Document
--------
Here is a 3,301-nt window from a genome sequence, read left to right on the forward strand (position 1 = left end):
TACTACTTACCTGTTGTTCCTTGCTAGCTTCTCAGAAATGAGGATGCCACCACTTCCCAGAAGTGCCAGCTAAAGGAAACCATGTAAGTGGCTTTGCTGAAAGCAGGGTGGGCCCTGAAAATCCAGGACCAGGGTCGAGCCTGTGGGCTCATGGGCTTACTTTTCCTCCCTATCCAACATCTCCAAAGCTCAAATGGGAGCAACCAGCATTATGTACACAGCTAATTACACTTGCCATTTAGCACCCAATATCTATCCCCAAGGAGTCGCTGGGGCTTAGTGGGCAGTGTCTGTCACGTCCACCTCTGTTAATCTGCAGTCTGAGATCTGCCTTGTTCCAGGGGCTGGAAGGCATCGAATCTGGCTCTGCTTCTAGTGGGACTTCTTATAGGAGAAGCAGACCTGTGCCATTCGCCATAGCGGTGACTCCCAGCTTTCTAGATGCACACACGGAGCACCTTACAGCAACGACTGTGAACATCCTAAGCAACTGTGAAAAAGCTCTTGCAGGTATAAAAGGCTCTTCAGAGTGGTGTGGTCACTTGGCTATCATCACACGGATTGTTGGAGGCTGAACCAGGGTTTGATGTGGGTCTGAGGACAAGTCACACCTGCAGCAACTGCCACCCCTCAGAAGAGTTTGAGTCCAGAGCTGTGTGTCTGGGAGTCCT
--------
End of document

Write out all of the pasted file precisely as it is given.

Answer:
Here is a 3,301-nt window from a genome sequence, read left to right on the forward strand (position 1 = left end):
TACTACTTACCTGTTGTTCCTTGCTAGCTTCTCAGAAATGAGGATGCCACCACTTCCCAGAAGTGCCAGCTAAAGGAAACCATGTAAGTGGCTTTGCTGAAAGCAGGGTGGGCCCTGAAAATCCAGGACCAGGGTCGAGCCTGTGGGCTCATGGGCTTACTTTTCCTCCCTATCCAACATCTCCAAAGCTCAAATGGGAGCAACCAGCATTATGTACACAGCTAATTACACTTGCCATTTAGCACCCAATATCTATCCCCAAGGAGTCGCTGGGGCTTAGTGGGCAGTGTCTGTCACGTCCACCTCTGTTAATCTGCAGTCTGAGATCTGCCTTGTTCCAGGGGCTGGAAGGCATCGAATCTGGCTCTGCTTCTAGTGGGACTTCTTATAGGAGAAGCAGACCTGTGCCATTCGCCATAGCGGTGACTCCCAGCTTTCTAGATGCACACACGGAGCACCTTACAGCAACGACTGTGAACATCCTAAGCAACTGTGAAAAAGCTCTTGCAGGTATAAAAGGCTCTTCAGAGTGGTGTGGTCACTTGGCTATCATCACACGGATTGTTGGAGGCTGAACCAGGGTTTGATGTGGGTCTGAGGACAAGTCACACCTGCAGCAACTGCCACCCCTCAGAAGAGTTTGAGTCCAGAGCTGTGTGTCTGGGAGTCCT